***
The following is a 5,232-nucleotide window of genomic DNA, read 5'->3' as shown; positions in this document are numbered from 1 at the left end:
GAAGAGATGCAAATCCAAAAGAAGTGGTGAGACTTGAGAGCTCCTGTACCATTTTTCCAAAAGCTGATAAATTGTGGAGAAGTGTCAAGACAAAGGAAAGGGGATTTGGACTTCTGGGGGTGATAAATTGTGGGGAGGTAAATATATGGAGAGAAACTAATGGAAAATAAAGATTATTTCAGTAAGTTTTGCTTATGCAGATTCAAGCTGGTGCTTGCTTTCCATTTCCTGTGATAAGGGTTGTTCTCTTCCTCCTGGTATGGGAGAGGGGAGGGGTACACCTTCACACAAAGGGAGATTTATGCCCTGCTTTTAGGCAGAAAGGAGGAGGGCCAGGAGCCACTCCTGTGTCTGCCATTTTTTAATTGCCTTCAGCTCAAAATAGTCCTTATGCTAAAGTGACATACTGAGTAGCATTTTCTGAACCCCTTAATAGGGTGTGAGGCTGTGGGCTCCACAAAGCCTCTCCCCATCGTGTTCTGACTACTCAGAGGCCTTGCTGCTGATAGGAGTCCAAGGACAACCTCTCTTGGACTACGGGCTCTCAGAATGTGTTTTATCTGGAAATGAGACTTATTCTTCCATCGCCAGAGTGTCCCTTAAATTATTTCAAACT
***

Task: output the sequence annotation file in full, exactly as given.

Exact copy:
The following is a 5,232-nucleotide window of genomic DNA, read 5'->3' as shown; positions in this document are numbered from 1 at the left end:
GAAGAGATGCAAATCCAAAAGAAGTGGTGAGACTTGAGAGCTCCTGTACCATTTTTCCAAAAGCTGATAAATTGTGGAGAAGTGTCAAGACAAAGGAAAGGGGATTTGGACTTCTGGGGGTGATAAATTGTGGGGAGGTAAATATATGGAGAGAAACTAATGGAAAATAAAGATTATTTCAGTAAGTTTTGCTTATGCAGATTCAAGCTGGTGCTTGCTTTCCATTTCCTGTGATAAGGGTTGTTCTCTTCCTCCTGGTATGGGAGAGGGGAGGGGTACACCTTCACACAAAGGGAGATTTATGCCCTGCTTTTAGGCAGAAAGGAGGAGGGCCAGGAGCCACTCCTGTGTCTGCCATTTTTTAATTGCCTTCAGCTCAAAATAGTCCTTATGCTAAAGTGACATACTGAGTAGCATTTTCTGAACCCCTTAATAGGGTGTGAGGCTGTGGGCTCCACAAAGCCTCTCCCCATCGTGTTCTGACTACTCAGAGGCCTTGCTGCTGATAGGAGTCCAAGGACAACCTCTCTTGGACTACGGGCTCTCAGAATGTGTTTTATCTGGAAATGAGACTTATTCTTCCATCGCCAGAGTGTCCCTTAAATTATTTCAAACT